"Let books be your dining table, / And you shall be full of delights. / Let them be your
And you shall sleep restful nights" (St. Ephraim the Syrian).

Saturday, May 25, 2019


If, like me, you have long wondered (i) how and why North American and British governments all maintain that the Saudis are our "closest ally" and no horrors--executing gays and journalists, denying women drivers' licenses, treating their Philippine domestics like dirt, and of course permitting no churches anywhere in their bogus kingdom--they brazenly and constantly commit in full view of the world can dislodge them from such exalted status and (ii) why this status persists when the US, Canada, and the UK are virtually energy-independent and no longer reliant on Middle Eastern oil in any significant degree, then Tom Stevenson's essay in the 9 May 2019 issue of the London Review of Books makes for fascinating reading. It is a review essay discussing David Wearing's new book AngloArabia: Why Gulf Wealth Matters to Britain (Polity, 2018), 275pp.

Stevenson begins by showing that the policy of the UK and later the US since the interwar period has been to maintain such a close relationship as a means of controlling much of the rest of the world that is dependent on Saudi and more broadly Middle Eastern oil--China, Japan, and the rest of Asia above all, but also parts of Europe.

Stevenson quote Gordon Merriam of the US State Department in 1945 who plainly admitted that Saudi oilfields were above all a "stupendous source of strategic power," which power the UK and US have exploited to their advantage against the aforementioned others. But there's more.

There is, Stevenson reports, the military codependency which exists between the Saudis (and others) and the US and UK. In fact, many current heads of state in the region (Jordan, Bahrain, Oman, Dubai, Abu Dhabi, Qatar) are graduates of Sandhurst, which is of course the leading English military academy. And all of them buy billions of arms from the US and UK, and never more so than in the last two years. So the Saudis are armed by the West, allowing them to kill over 75,000 people in Yemen. And the UK and US both maintain massive military presence in the region, on land and at sea, all of this reinforcing to the rest of the world that if you want the region's oil you will only get it if this superpower and her mistress ("special relationship" indeed!) let you.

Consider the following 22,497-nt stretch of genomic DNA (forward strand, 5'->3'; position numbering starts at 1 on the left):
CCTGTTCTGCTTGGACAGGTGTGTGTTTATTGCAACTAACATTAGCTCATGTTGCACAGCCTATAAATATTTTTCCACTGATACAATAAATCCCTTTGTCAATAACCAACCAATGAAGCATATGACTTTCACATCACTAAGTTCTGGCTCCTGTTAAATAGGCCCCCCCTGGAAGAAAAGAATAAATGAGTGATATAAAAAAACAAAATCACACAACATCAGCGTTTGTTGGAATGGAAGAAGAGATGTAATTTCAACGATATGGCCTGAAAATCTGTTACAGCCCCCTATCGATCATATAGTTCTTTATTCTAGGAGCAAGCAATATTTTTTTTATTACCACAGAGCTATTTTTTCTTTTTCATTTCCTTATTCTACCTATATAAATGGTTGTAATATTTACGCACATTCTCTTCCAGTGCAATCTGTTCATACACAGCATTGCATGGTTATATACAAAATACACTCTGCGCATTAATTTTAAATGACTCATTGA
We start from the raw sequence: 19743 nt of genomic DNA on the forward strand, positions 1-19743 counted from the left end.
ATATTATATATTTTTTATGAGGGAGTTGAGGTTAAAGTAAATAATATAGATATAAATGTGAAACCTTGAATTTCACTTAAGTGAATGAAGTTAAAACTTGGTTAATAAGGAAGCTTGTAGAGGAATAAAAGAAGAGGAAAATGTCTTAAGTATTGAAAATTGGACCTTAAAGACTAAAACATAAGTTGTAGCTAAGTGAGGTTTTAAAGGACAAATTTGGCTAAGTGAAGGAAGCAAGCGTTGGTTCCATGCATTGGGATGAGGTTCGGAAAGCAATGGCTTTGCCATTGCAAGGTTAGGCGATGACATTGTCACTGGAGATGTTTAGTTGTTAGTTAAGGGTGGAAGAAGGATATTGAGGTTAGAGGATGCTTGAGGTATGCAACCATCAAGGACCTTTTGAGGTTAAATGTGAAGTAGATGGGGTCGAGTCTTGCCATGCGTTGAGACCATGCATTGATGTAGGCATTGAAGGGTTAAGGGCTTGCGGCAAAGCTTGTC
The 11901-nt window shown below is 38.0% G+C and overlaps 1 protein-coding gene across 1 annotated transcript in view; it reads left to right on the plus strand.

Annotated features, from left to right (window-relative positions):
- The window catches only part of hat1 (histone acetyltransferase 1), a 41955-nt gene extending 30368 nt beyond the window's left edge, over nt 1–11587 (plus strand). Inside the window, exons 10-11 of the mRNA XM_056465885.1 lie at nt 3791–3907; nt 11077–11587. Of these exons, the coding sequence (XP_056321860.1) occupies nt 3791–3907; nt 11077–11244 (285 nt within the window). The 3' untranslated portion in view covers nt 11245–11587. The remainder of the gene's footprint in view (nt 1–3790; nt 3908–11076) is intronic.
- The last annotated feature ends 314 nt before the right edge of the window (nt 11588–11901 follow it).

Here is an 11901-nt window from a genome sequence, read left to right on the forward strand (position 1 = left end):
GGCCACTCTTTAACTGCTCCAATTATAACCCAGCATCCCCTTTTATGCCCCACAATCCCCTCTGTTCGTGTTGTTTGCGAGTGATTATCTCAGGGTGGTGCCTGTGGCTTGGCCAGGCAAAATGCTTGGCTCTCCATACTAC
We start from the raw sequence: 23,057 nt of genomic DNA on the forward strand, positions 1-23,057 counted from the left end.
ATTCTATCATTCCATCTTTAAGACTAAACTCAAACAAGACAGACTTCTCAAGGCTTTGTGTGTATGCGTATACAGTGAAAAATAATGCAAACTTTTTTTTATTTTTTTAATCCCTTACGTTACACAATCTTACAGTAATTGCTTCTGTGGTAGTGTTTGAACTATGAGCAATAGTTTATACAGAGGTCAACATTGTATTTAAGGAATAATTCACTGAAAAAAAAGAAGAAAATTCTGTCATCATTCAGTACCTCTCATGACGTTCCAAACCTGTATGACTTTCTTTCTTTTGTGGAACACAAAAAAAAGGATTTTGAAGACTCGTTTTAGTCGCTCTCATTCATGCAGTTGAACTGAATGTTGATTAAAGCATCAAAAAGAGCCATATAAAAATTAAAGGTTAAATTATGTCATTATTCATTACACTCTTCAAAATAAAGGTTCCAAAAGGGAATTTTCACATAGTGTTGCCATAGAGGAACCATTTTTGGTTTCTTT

There is also the monetary codependency, and here is where things get really interesting if you believe, as I do thanks to Benjamin Fong's insights (some of them discussed here), that advanced capitalism is not only not a "secular" system of exchange, but a religious cult of far-reaching and almost exclusive psychic control dependent on total and blind faith not in gods but in commodities. Stevenson notes that "around a fifth" of UK current account debts are underwritten by Saudi Arabia.

But for both the US and UK, it is oil that is the new talisman, the new idol, the new gold standard. In 1974, Stevenson reports, when the US abandoned the gold standard, its Treasury secretary was on a secret flight the next day to Saudi Arabia "to secure an agreement that remains to this day the foundation of the dollar's global dominance" (a point documented in David Spiro's 1999 book The Hidden Hand of American Hegemony).

That agreement, Stevenson says, guaranteed Saudi and Gulf security (including against their own people, whose periodic attempts at rebellion are put down by police and military forces trained by the British and using British equipment, and often in the presence of British military attachés) provided that the region's oil sales were used to prop up the dollar. As a result, "a de facto oil standard replaced gold."

Well do I remember the American evangelical picketers outside our worship tent in Canberra in 1991 at the seventh general assembly of the World Council of Churches, denouncing us for "syncretism" and proclaiming the imminent arrival of "one world religion" to do the devil's bidding. But the WCC could not pull that off in 1991, for the US-UK-SA alliance, and through them the rest of the globe, had already shown that being Muslim, as Saudi Arabia is, or Christian as the UK and US try to claim, always inexorably gives way to the one true religion of us all: oil.

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